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‘Activist’ Osaka opens new vista in women tennis with U.S. Open win

By Jacob Akindele
14 September 2020   |   2:36 am
Is she the new best thing in women tennis? Has the new era started? These are the questions tennis followers are asking following Naomi Osaka’s classic comeback in the final game of the U.S. Open on Saturday.

NEW YORK, NEW YORK – SEPTEMBER 13: Naomi Osaka of Japan poses with the US Open trophy the morning after winning the Women’s Singles Final on Day Fourteen of the 2020 US Open at the USTA Billie Jean King National Tennis Center on September 13, 2020 in the Queens borough of New York City. Matthew Stockman/Getty Images/AFP

Is she the new best thing in women tennis? Has the new era started? These are the questions tennis followers are asking following Naomi Osaka’s classic comeback in the final game of the U.S. Open on Saturday.

Osaka of Japan defeated Victoria Azarenka from Belarus 1/6, 6/3, 6/3 to win her second title in New York and the third Grand Slam of her career. It was a stunning performance by the fourth seeded player, who lost the first set and trailed until the middle of the second set.
It was the third time in the tournament that the 22-year old Osaka played a three-set match.

In the first round, she defeated compatriot Misaki Doi 6/2, 5/7, 6/2 and Ukraine’s Marta Kostyuk 6/3, 6/7(4), 6/2 in the third round. In the semi-finals, she defeated American Jennifer Brady 7/6(1), 3/6, 6/3. But Saturday’s was a match she rescued from the jaws of defeat.

The 31-year old Azarenka had raced through the first three rounds, but lost the first set before defeating Karolina Muchova of Czech Republic 5/7, 6/1, 6/4. In the semi-finals, she achieved a 1/6, 6/3, 6/3 upset of record-seeking Serena Williams.

Osaka opened serving and lost the first point of the match. She did not register a single first serve while a double fault contributed to the service break. Her opponent delivered all first serves in taking the second game. Osaka took the third game with improved serves to register on the score board.

Azarenka continued her onslaught by taking the fourth game and breaking Osaka to lead 4-1. A third break of the Osaka serve handed Azarenka the first 6-1 after 22 minutes of play.

Osaka’s odyssey continued in the early part of the second set as she dropped the second game on her serve but forced Azarenka to deuce and registered an ace serve in taking the fourth game.

Osaka’s fortune changed in the seventh game. Serving at three-all, Azarenka opened with a double fault and followed with two consecutive forehand shots over Osaka’s baseline. She reduced the tally to 15-40, but hit a backhand shot out to concede the break.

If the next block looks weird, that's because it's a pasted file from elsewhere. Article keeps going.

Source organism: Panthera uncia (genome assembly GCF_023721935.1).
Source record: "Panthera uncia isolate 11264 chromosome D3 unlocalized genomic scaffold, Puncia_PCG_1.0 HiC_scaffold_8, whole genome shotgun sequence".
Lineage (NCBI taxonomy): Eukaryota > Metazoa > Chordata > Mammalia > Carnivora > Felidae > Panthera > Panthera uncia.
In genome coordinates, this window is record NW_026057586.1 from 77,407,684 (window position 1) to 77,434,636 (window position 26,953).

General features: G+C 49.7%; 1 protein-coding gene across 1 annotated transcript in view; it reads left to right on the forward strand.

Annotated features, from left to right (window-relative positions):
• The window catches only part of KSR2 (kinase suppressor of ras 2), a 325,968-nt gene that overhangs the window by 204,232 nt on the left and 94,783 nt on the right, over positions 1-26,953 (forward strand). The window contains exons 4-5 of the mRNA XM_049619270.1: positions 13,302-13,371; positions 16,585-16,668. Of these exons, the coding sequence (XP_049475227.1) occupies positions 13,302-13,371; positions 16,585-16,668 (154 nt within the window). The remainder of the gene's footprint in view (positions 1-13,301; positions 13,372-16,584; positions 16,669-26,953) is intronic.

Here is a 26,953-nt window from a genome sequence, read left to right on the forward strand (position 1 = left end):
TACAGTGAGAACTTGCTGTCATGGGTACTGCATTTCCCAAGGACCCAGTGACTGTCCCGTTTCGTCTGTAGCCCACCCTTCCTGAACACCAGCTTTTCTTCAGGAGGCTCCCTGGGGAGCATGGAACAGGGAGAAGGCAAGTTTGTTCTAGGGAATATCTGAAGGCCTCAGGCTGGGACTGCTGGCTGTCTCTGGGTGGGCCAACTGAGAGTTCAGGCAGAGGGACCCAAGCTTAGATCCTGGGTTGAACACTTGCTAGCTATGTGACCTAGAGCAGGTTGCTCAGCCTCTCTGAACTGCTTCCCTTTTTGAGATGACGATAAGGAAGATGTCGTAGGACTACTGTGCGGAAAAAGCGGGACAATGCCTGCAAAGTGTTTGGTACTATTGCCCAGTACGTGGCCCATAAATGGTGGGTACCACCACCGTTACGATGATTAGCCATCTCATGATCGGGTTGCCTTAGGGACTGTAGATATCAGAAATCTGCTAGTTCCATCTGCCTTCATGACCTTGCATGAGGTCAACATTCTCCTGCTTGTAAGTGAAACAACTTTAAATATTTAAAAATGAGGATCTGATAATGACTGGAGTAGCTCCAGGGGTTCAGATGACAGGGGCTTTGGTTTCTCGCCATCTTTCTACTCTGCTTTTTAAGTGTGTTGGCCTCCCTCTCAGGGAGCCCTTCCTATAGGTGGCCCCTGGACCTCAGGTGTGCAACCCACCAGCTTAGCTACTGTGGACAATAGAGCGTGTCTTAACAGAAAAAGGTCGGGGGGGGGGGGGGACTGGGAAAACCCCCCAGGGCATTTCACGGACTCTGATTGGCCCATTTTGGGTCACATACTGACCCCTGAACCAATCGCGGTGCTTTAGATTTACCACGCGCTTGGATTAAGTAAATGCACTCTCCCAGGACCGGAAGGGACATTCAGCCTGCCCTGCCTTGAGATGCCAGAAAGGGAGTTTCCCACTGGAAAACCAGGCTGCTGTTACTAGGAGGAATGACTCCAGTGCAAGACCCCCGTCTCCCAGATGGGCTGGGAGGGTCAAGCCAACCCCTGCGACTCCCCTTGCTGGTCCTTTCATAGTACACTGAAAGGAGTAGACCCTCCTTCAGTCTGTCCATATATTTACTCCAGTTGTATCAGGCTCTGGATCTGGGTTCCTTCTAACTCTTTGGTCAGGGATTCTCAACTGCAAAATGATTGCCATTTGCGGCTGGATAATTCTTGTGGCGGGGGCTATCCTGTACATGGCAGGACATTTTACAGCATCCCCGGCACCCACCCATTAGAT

Osaka delivered an ace serve and three winners to extend the lead to 5-3. Azarenka battled hard in the ninth game and reached game point 40-30. Taken to deuce, she faced set point and cancelled it with a yell of “Come on.” She was denied two game opportunities and lost the set when Osaka delivered a winning forehand.

In the third set, Osaka’s serves and ground-strokes landed with greater potency while Azarenka failed to make first serves. Serving at 1-2, Azarenka missed an attempted drop shot to trail 15-40 and Osaka secured the service break after her powerful shot elicited an error to end a long rally.

Although Osaka trailed 0-40 on her serve, she battled back to win the fifth game. Azarenka held her serve in a long sixth game and broke Osaka to close the gap 4-3. However, she lost her serve to concede the eighth game and Osaka yelled “Come on.”

Serving for match, Osaka lost the first point but leveled 15-all. She reached the first match point at 40-15 but clinched victory on the second opportunity. It was the third time she had to play three sets in the tournament.

Osaka has been the armour bearer for Black Lives Matter campaigners and victims of violence and brutality. She went into every game wearing a special facemask, with her seventh and final mask bearing the name of Tamir Rice, a 12-year-old boy killed by a policeman while playing with a toy gun in 2014.

At the presentation ceremony, Osaka explained that she was out to make people start talking about social injustice and other ills.

“My life was always go, go tennis-wise, especially after the previous U.S. Open that I won. It definitely accelerated things, and I’ve never had a chance to slow down.

“The quarantine definitely gave me a chance to think a lot about things, what I want to accomplish, what I want people to remember me by. I came into this tournament with that mindset. I think it definitely helped me out.”

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